Mortgage rates rise to 5.5% as volatility continues

By Anna Bahney, CNN Business

    (CNN) -- Mortgage rates are on the rise again after a dramatic drop last week.

The 30-year fixed-rate mortgage averaged 5.51% in the week ending July 14, up from 5.3% the week before, according to Freddie Mac. That is significantly higher than this time last year when it was 2.88%.

Rates rose sharply at the start of the year, hitting a high of 5.81% in mid-June. But since then, economic concerns have pushed them lower, with rates last week notching the biggest one-week dip since 2008.

Mortgage rates continue to be volatile as the US economy slows and the Federal Reserve raises interest rates in order to cool inflation, said Sam Khater, Freddie Mac's chief economist.

"With rates the highest in over a decade, home prices at escalated levels, and inflation continuing to impact consumers, affordability remains the main obstacle to homeownership for many Americans," said Khater.


Growing pressure on the Fed


The rate for a 30-year fixed rate loan ticked higher as financial markets grappled with the latest inflation reading, which pointed to a sharp acceleration in consumer prices in June, said George Ratiu, Realtor.com's manager of economic research.

In order to tame inflation, the Federal Reserve has been raising interest rates. At its last meeting, it hiked rates by 75 basis points. Last month's inflation report indicates a similar or even larger increase is on the table at the central bank's next meeting later this month.

"With inflation approaching a double-digit pace, there's growing pressure on the Federal Reserve to take a more aggressive stance in its monetary tightening," he said.

A 75 basis-point hike is largely expected at its meeting in two weeks, but he said it's becoming clear that markets expect a move closer to 100 basis points.

Ratiu said the real concern is that, at the current pace, rising prices will push consumers up against a financial wall, leading to a sharp pullback in spending -- including on homes.

"The Fed has been walking a tightrope of gradually increasing borrowing costs while trying to avoid a knee-jerk reaction from consumers and businesses," Ratiu said. "However, with inflation soaring, the runway for a soft landing is shrinking considerably, as are the chances of avoiding a recession."

The Federal Reserve does not set the interest rates borrowers pay on mortgages directly, but its actions influence them. Mortgage rates tend to track 10-year US Treasury bonds. As investors see or anticipate rate hikes, they often sell government bonds, which sends yields higher and with it, mortgage rates.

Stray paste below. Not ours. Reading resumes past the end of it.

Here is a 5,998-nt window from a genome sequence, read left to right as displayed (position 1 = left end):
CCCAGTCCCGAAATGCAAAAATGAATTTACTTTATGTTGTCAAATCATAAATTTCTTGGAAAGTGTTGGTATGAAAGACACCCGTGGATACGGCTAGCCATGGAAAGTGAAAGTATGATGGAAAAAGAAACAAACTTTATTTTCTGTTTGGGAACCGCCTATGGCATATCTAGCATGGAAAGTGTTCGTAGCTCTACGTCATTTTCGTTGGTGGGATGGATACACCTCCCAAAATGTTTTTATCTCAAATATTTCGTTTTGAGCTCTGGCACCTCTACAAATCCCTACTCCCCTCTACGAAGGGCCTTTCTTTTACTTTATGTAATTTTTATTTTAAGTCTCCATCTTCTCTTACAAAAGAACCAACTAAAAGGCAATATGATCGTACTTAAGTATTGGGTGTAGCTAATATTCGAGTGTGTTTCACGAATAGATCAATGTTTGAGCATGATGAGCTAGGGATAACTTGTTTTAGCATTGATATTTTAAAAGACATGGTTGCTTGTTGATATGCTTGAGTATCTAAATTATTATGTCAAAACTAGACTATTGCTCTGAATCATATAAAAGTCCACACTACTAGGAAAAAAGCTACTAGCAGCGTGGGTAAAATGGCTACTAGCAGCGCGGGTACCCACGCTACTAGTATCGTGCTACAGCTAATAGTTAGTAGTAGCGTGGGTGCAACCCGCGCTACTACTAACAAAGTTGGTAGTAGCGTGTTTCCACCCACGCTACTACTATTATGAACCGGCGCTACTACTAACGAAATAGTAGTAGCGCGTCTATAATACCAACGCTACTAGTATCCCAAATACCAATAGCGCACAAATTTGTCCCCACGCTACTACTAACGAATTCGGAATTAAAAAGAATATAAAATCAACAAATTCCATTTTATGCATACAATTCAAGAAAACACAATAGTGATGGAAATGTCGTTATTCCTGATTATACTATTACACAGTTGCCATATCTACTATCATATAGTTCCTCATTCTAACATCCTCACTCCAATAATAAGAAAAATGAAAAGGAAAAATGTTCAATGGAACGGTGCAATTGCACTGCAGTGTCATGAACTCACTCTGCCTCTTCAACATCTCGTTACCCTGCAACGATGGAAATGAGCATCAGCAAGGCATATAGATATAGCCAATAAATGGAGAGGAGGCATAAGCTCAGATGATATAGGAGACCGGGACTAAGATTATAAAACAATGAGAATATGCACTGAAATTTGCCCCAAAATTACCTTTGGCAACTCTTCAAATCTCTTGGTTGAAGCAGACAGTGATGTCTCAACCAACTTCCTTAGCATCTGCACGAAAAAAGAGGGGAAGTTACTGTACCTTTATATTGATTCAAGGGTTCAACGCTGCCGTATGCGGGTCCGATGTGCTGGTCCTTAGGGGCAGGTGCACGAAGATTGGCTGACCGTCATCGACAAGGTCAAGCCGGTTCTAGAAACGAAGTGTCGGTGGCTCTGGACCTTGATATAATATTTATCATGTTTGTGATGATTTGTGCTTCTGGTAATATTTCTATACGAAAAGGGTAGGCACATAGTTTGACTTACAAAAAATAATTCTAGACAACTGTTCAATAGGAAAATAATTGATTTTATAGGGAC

Ratiu added that the 10-year Treasury slid on the inflation news, while the 2-year Treasury bounced higher, pushing the yield curve deeper into negative territory and heightening concerns of an impending recession. This is notable since yield curve inversions have preceded most economic recessions in the past 50 years.


What does this all mean for home buyers?


Generally, the summer real estate market is absorbing the impact of rising consumer prices and higher interest rates, Ratiu said. But buyers are being forced to make different calculations on what and where they can buy.

"With the monthly mortgage payment of a median-priced home running around $2,000 compared with $1,300 last year, many home buyers are finding that their budgets are no longer sufficient to purchase a home and are hitting 'pause' on their search," Ratiu said.

Simultaneously, many homeowners are rushing to capitalize on record-high prices, putting their homes on themarket and boosting the inventory that's available to buy.

"The combination of dwindling demand and growing supply is reshaping a housing market at the peak of the sales season," he said.

This is relaxing competition in the market, giving buyers more time and in some cases even pushing prices lower. The share of properties-for-sale with price cuts reached 15% in June 2022, more than doubling last June's 7%, according to Realtor.com

"We can expect the pace of sales to continue to slow as we move into the second half of the year and markets regain a much needed sense of balance."

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